A Hollywood Museum With Mustard, Mayo : Memorabilia: Planet Hollywood may be the closest thing to a movie museum in film capital.


They've come home--Rhett and Scarlett, Charlie Chaplin and W.C. Fields, Marlene Dietrich and Rita Hayworth, even E.T. and Darth Vader. Home in this case being Hollywood, or more precisely Beverly Hills, where the latest addition to the Planet Hollywood chain of restaurants opened to the public Monday after a gala Rodeo Drive block party Sunday.

The old-time stars may be long gone, and the classic characters may exist as memories and videos, but their props and costumes linger in the here and now. For collectors of Hollywood memorabilia, items worn or handled by screen icons can continue to radiate as much star power as the stars themselves did.

The 4-year-old Planet Hollywood chain--whose co-owners include Sylvester Stallone, Arnold Schwarzenegger, Bruce Willis and Demi Moore--has found global success catering to movie fans who enjoy munching burgers and fries while basking in the reflected glow of Hollywood magic. And perhaps the most powerful reflections come by way of the Hollywood memorabilia on display in each of Planet Hollywood's 28 locations.

In Beverly Hills, Planet-goers will be able to ogle Chaplin's jacket from "The Great Dictator" and Hayworth's outfit from "Gilda," along with costumes that Clark Gable and Vivien Leigh wore in "Gone With the Wind." Super-nanny Mary Poppins is represented by a carousel horse from that film, while crisp hospital whites recall the less-friendly Nurse Ratched from "One Flew Over the Cuckoo's Nest." Much of the memorabilia will evoke Hollywood's Golden Age, but also on display are such recently screened objects as an ape from "Congo" and Forrest Gump's box of chocolates.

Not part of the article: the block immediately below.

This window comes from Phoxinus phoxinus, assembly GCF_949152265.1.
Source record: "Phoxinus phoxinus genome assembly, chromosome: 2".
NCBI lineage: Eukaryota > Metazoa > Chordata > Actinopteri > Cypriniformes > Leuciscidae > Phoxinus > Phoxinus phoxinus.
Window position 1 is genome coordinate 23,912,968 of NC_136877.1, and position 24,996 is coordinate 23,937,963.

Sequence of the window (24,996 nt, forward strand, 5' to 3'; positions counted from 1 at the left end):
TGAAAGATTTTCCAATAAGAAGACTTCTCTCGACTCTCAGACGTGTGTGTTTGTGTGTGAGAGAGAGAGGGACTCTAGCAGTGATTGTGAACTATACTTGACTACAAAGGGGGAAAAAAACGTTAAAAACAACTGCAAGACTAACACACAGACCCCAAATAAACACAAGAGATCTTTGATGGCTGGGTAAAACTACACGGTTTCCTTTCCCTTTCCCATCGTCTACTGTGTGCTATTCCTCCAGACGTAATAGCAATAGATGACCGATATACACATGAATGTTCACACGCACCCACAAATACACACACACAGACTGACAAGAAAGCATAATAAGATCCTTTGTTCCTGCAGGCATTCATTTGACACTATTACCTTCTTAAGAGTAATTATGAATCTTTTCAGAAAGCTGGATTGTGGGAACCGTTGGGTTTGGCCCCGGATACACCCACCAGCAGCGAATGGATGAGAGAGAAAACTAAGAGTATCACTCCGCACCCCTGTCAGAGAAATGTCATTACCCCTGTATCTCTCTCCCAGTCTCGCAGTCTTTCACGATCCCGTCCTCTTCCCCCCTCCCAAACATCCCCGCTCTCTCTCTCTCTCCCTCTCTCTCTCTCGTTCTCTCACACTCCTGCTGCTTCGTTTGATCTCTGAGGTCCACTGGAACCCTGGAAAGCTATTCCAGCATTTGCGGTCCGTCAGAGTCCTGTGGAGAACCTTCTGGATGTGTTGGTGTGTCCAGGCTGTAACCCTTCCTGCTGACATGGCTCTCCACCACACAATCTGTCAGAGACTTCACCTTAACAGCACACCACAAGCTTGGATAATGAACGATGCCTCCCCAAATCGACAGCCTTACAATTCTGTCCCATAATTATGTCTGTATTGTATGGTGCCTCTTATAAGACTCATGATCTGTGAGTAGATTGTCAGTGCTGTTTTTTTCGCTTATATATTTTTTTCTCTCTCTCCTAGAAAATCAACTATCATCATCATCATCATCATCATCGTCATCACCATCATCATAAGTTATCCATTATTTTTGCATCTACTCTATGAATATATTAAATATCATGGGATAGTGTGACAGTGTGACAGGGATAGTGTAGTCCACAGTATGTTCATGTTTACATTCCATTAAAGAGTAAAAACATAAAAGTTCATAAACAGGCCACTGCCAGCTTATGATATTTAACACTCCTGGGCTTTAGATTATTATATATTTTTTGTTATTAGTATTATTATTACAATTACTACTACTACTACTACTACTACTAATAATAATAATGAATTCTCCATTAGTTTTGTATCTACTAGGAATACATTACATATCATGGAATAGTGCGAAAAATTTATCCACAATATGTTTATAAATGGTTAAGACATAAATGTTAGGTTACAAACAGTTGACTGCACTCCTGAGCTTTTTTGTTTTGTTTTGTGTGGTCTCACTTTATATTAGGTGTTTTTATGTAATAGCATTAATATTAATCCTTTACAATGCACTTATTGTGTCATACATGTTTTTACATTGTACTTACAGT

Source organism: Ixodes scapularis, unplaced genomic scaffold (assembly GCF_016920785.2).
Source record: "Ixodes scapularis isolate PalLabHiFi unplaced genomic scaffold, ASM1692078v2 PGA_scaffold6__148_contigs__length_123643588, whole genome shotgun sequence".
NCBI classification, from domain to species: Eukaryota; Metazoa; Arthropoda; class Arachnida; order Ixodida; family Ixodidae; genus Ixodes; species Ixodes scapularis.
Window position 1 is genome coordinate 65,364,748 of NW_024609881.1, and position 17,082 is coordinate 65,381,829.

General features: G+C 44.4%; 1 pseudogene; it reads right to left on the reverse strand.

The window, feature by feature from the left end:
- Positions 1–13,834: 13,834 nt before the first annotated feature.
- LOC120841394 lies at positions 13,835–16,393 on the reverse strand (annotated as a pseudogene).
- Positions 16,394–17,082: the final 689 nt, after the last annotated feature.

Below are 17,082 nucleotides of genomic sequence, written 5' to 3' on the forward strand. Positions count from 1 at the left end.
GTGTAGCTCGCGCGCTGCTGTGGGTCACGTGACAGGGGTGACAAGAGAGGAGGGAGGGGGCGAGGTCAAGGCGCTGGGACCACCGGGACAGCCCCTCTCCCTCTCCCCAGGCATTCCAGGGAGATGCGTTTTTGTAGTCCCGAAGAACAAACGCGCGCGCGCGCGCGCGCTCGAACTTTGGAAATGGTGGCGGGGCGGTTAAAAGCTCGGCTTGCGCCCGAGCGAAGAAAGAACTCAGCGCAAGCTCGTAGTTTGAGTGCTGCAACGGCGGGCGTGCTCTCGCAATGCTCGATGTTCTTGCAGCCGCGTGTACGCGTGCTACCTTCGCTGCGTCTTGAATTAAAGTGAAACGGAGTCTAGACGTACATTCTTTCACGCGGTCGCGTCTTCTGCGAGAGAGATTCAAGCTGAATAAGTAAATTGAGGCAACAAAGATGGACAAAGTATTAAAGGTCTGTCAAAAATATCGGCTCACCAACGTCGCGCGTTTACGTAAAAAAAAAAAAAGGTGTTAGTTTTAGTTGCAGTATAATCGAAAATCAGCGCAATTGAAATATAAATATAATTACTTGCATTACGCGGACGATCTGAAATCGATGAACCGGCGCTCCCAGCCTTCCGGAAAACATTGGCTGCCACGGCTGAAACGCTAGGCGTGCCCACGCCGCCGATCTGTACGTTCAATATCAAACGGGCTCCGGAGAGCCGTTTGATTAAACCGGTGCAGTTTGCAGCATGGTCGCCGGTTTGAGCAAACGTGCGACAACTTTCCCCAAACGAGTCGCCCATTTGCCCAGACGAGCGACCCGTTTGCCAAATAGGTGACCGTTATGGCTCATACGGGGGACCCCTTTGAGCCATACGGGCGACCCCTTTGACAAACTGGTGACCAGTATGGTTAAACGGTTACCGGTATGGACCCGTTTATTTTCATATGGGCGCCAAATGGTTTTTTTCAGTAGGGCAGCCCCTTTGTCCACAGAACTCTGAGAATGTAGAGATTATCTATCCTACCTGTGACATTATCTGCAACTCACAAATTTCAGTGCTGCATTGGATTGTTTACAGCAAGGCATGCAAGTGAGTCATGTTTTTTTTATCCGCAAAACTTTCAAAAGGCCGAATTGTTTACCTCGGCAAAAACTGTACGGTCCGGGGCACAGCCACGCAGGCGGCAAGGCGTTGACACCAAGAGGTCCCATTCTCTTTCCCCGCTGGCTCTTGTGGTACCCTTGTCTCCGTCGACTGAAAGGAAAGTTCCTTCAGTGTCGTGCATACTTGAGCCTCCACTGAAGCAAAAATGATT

Efforts to establish a serious large-scale museum of Hollywood memorabilia have faltered through the years (although organizers say the long-discussed Hollywood Entertainment Museum will open next spring in the Hollywood Galaxy building.) The library at the Academy of Motion Pictures Arts and Sciences has worked to preserve the films themselves and makes Hollywood's history available to the public in the form of books, magazines, papers, posters and screenplays. But for now the new restaurant will serve as Hollywood's most visible celebration of its own ephemera.

"People are surprised that there's no Hollywood museum," says producer and Planet Hollywood chairman Keith Barish, "but the interesting thing is that there's no Hollywood. You come here and you see the Paramount gates and the footprints at Mann's Theatre, and that's it. 'Hollywood' is still working, but there isn't much to look at. People still make an emotional connection with movie memorabilia that's incredibly powerful, though, and to bring these treasures back to the movies' hometown is very important to us."

Hollywood miscellany hasn't always been considered the stuff of treasures. For decades, props and costumes were routinely stockpiled by studios without much thought to careful storage. An outfit worn by a star in one picture might be altered to fit an extra in the next film, and a gun fired by a leading man in one Western would simply be returned to a prop house or gun dealer until it was rented out again.

"For a long time, the studios had a real blase attitude about this stuff," says William Sutton, a private collector based in Mission Viejo. "I've seen beautiful gowns worn by Judy Garland or Grace Kelly that were just rags because they weren't ever stored properly or taken care of. Hollywood didn't care about these items as much as some of us did. It's the collectors and the public that have given these things their value."